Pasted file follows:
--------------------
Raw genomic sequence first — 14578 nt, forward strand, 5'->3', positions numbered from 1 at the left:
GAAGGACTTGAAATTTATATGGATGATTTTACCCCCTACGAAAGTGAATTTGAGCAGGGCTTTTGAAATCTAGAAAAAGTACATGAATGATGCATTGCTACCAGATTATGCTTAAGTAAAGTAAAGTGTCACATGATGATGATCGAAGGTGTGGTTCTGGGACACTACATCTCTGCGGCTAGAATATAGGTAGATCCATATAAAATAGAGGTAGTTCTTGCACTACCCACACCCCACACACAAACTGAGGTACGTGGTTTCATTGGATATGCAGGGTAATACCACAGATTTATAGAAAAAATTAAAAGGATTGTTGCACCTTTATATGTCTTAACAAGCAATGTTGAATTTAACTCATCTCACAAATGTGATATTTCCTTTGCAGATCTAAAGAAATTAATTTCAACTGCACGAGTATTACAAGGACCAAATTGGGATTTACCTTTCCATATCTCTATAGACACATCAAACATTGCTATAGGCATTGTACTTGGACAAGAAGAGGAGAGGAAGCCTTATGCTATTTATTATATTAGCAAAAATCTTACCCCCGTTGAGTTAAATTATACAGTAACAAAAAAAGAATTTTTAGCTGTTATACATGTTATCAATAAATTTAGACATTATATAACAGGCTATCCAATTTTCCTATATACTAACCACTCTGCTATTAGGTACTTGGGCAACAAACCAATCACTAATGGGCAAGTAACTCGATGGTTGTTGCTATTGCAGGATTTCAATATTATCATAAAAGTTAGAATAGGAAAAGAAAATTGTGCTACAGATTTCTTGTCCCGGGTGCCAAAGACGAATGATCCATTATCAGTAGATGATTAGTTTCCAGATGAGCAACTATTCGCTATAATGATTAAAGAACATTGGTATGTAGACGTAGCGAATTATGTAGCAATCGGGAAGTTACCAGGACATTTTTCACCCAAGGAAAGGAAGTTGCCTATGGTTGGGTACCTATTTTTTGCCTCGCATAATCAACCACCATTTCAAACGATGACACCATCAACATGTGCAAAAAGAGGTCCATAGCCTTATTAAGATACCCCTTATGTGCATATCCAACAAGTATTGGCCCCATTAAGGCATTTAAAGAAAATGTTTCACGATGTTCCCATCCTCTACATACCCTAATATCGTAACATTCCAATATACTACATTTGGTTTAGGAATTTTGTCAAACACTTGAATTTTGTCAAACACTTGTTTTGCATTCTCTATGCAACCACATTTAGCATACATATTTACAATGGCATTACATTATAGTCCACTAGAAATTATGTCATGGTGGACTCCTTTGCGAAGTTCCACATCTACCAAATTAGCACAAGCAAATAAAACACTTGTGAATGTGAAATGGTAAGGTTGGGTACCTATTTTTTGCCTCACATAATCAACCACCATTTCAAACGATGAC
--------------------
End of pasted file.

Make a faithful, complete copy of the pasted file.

Raw genomic sequence first — 14578 nt, forward strand, 5'->3', positions numbered from 1 at the left:
GAAGGACTTGAAATTTATATGGATGATTTTACCCCCTACGAAAGTGAATTTGAGCAGGGCTTTTGAAATCTAGAAAAAGTACATGAATGATGCATTGCTACCAGATTATGCTTAAGTAAAGTAAAGTGTCACATGATGATGATCGAAGGTGTGGTTCTGGGACACTACATCTCTGCGGCTAGAATATAGGTAGATCCATATAAAATAGAGGTAGTTCTTGCACTACCCACACCCCACACACAAACTGAGGTACGTGGTTTCATTGGATATGCAGGGTAATACCACAGATTTATAGAAAAAATTAAAAGGATTGTTGCACCTTTATATGTCTTAACAAGCAATGTTGAATTTAACTCATCTCACAAATGTGATATTTCCTTTGCAGATCTAAAGAAATTAATTTCAACTGCACGAGTATTACAAGGACCAAATTGGGATTTACCTTTCCATATCTCTATAGACACATCAAACATTGCTATAGGCATTGTACTTGGACAAGAAGAGGAGAGGAAGCCTTATGCTATTTATTATATTAGCAAAAATCTTACCCCCGTTGAGTTAAATTATACAGTAACAAAAAAAGAATTTTTAGCTGTTATACATGTTATCAATAAATTTAGACATTATATAACAGGCTATCCAATTTTCCTATATACTAACCACTCTGCTATTAGGTACTTGGGCAACAAACCAATCACTAATGGGCAAGTAACTCGATGGTTGTTGCTATTGCAGGATTTCAATATTATCATAAAAGTTAGAATAGGAAAAGAAAATTGTGCTACAGATTTCTTGTCCCGGGTGCCAAAGACGAATGATCCATTATCAGTAGATGATTAGTTTCCAGATGAGCAACTATTCGCTATAATGATTAAAGAACATTGGTATGTAGACGTAGCGAATTATGTAGCAATCGGGAAGTTACCAGGACATTTTTCACCCAAGGAAAGGAAGTTGCCTATGGTTGGGTACCTATTTTTTGCCTCGCATAATCAACCACCATTTCAAACGATGACACCATCAACATGTGCAAAAAGAGGTCCATAGCCTTATTAAGATACCCCTTATGTGCATATCCAACAAGTATTGGCCCCATTAAGGCATTTAAAGAAAATGTTTCACGATGTTCCCATCCTCTACATACCCTAATATCGTAACATTCCAATATACTACATTTGGTTTAGGAATTTTGTCAAACACTTGAATTTTGTCAAACACTTGTTTTGCATTCTCTATGCAACCACATTTAGCATACATATTTACAATGGCATTACATTATAGTCCACTAGAAATTATGTCATGGTGGACTCCTTTGCGAAGTTCCACATCTACCAAATTAGCACAAGCAAATAAAACACTTGTGAATGTGAAATGGTAAGGTTGGGTACCTATTTTTTGCCTCACATAATCAACCACCATTTCAAACGATGAC